For me, in my head, I'm just like, ugh...
And it doesn't come as a surprise.
They launched the kit
with male players
but to represent the female kit,
they used models.
And that really for all women in the game
represented everything that we faced.
And it was very much, oh...
like another campaign that's overlooked us
as women players.
It may not have been
a massive decision they made.
In fact, I know it wasn't.
It's just that lack of thought,
and lack of realising that...
it's probably not a good idea,
and that could come down to
who's making those decisions,
and that's a whole different conversation
as to who's in those board meetings,
who's got the power
to make those decisions.
It was good to Canterbury
to then be big enough and brave enough
to come out and apologise
because they could've done
what so many companies do and pretend that
it's not a thing and downplay it.
But they publicly apologised,
and then moved forward from that
and come out with the positive statements
as to how that gonna change the game
and how important brands are to rugby.
They've taken the hit
in that moment in time.
But actually, there's a lot of people
who would've sat back
and had to look at their selves
and had a look at what people
they're using to promote their products.
Like how many women's products
they have available even on their page
and now it's about looking forward
and looking for change.
2020, I think,
for all women's sport felt different.
Our games were given up a lot earlier,
a lot faster and a lot more easily.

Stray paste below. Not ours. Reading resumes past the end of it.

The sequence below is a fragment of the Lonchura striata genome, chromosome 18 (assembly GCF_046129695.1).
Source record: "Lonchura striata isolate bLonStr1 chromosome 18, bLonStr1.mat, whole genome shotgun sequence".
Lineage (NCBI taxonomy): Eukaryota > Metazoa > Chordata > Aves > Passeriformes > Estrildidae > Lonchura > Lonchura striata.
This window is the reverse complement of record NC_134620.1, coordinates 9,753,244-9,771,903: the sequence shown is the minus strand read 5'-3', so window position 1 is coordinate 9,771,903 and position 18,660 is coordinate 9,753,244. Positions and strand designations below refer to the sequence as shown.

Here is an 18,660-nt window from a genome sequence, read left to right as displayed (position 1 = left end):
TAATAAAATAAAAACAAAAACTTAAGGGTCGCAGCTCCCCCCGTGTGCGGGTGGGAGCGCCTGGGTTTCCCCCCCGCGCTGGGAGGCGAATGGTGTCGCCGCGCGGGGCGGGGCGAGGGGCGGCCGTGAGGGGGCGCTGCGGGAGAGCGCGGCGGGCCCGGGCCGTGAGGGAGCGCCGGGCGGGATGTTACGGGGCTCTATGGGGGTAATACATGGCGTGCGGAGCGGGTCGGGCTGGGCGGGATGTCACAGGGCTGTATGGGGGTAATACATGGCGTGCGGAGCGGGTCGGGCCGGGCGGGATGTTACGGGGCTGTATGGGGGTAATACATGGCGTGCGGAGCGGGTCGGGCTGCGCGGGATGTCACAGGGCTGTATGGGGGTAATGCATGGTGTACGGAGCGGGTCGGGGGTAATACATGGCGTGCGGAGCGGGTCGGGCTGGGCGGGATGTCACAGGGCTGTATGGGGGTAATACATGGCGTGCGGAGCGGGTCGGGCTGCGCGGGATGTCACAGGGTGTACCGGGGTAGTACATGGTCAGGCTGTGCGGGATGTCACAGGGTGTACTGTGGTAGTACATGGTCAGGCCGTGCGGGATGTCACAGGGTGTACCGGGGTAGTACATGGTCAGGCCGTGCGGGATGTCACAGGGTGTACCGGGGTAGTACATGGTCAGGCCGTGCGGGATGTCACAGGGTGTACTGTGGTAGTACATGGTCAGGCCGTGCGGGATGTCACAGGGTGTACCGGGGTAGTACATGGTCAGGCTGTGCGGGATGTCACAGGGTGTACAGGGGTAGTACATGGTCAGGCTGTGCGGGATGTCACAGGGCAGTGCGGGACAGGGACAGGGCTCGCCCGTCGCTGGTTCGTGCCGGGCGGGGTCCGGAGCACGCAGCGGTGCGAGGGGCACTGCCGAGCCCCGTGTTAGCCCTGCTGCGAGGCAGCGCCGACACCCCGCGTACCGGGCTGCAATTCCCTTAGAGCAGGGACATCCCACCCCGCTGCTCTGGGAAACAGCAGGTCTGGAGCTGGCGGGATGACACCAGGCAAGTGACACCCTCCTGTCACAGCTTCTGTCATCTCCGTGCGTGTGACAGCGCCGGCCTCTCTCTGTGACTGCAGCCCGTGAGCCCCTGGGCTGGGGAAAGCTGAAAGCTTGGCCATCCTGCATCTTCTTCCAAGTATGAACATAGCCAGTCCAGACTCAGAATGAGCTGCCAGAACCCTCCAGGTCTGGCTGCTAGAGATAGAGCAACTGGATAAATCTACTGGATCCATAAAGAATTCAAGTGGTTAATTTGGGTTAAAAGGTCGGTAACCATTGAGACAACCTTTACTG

There was this huge sense of loss
to women's sport and rugby, especially.
We thought with "I Am Enough" that
we had really made a significance change,
but roll forward, six months later,
and we weren't ready
for what was gonna happen next.
#icare started in response to
some trolling that was posted on
a Six Nations postponement
announcement that went out on Sky Sports.
It was very simply a post saying
that the Women's Six Nations
had been postponed.
There was no opinion or judgment
attached to that,
it was just communicating the fact
that postponement was happening.
It was really disappointing
that the Six Nations was postponed,
but I think the response
was just so much worse.
There was a huge amount
of people commenting on that post,
something to the lines of, "nobody cares"
or "this doesn't matter,"
or "nobody cares about women's rugby".
And I felt like it was very important
for us as a community to make it
abundantly clear to anybody
who was commenting on that post
but also anybody who was looking at
that post and going through the comments
that quite a lot of us do care
deeply about the sport.
I think #icare just showed the community
that we are still...
together, we're in this together.
To have hundreds,
if not thousands of people
tell you that they care too,
men and women.
It's a huge movement
and it's starting to really be proud of
and to not really forget
on the tougher days.
I also think it's really important
for anybody seeing it
especially young girls
who might come across that posts
or might see anything to do with #icare